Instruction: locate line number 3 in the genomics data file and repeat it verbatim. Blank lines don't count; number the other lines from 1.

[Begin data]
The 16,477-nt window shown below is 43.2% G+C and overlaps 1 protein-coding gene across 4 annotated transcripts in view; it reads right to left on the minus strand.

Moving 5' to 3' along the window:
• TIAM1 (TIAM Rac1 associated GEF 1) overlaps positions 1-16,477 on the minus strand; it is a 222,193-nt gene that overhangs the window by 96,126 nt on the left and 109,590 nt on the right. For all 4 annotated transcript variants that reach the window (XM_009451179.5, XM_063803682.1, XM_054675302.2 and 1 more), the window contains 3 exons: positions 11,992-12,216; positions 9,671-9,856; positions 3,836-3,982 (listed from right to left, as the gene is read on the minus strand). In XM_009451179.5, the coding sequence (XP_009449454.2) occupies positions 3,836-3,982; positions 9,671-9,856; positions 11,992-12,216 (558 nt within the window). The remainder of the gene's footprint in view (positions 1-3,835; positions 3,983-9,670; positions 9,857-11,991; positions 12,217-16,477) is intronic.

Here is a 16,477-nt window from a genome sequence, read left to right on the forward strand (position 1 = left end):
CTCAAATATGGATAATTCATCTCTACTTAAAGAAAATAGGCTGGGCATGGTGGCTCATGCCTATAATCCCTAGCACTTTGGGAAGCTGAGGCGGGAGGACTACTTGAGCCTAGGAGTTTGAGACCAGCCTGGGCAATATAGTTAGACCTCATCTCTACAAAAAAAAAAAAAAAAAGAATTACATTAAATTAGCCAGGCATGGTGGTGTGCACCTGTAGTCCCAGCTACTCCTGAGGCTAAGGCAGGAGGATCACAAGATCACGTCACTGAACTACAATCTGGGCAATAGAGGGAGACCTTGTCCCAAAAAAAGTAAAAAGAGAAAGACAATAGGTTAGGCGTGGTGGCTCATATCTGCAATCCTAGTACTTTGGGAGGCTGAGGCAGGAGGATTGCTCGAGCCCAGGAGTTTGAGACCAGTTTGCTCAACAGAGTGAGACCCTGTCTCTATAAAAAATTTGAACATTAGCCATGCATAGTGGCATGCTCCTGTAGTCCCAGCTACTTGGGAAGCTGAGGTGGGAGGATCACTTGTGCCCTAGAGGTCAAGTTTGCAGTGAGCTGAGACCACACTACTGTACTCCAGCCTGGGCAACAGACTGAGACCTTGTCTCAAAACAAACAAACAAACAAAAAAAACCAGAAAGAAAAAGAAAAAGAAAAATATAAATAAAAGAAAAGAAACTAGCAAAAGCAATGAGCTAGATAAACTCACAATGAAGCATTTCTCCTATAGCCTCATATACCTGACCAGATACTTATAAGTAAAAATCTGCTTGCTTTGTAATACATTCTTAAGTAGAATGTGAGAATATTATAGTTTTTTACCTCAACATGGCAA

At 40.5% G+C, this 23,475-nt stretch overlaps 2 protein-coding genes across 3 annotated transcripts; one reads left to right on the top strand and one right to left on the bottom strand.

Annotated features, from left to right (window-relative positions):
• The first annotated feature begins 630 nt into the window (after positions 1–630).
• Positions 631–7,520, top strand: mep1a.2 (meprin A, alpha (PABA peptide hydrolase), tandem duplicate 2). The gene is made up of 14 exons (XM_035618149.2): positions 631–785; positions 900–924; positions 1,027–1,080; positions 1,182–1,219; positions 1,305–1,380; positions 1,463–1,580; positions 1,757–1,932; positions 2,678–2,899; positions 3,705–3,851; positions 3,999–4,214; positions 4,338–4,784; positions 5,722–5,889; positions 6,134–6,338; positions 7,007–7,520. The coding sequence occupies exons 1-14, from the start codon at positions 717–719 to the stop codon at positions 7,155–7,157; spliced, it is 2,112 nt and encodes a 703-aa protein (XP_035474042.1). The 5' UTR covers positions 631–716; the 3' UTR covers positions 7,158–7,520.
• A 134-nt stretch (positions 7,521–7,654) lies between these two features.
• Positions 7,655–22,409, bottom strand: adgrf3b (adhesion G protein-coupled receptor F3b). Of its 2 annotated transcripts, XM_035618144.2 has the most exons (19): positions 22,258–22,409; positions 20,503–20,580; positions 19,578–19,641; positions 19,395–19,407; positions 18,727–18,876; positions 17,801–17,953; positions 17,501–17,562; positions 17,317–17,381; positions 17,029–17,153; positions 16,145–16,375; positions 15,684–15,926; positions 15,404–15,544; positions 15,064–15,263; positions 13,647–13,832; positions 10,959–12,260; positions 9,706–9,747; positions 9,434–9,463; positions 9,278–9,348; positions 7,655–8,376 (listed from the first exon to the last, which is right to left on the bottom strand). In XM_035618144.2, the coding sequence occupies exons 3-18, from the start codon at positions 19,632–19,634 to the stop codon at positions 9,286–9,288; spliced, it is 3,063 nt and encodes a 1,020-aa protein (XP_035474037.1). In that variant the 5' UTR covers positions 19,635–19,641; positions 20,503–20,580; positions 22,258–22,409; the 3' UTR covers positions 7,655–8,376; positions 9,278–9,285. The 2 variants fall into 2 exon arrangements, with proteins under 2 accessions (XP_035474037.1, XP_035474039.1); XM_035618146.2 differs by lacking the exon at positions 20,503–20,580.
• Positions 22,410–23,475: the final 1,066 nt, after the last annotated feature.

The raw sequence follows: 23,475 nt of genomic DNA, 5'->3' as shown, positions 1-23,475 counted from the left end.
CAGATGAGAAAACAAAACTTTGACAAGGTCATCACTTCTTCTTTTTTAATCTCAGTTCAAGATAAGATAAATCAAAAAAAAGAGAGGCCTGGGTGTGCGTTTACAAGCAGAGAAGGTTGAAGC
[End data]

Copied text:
• TIAM1 (TIAM Rac1 associated GEF 1) overlaps positions 1-16,477 on the minus strand; it is a 222,193-nt gene that overhangs the window by 96,126 nt on the left and 109,590 nt on the right. For all 4 annotated transcript variants that reach the window (XM_009451179.5, XM_063803682.1, XM_054675302.2 and 1 more), the window contains 3 exons: positions 11,992-12,216; positions 9,671-9,856; positions 3,836-3,982 (listed from right to left, as the gene is read on the minus strand). In XM_009451179.5, the coding sequence (XP_009449454.2) occupies positions 3,836-3,982; positions 9,671-9,856; positions 11,992-12,216 (558 nt within the window). The remainder of the gene's footprint in view (positions 1-3,835; positions 3,983-9,670; positions 9,857-11,991; positions 12,217-16,477) is intronic.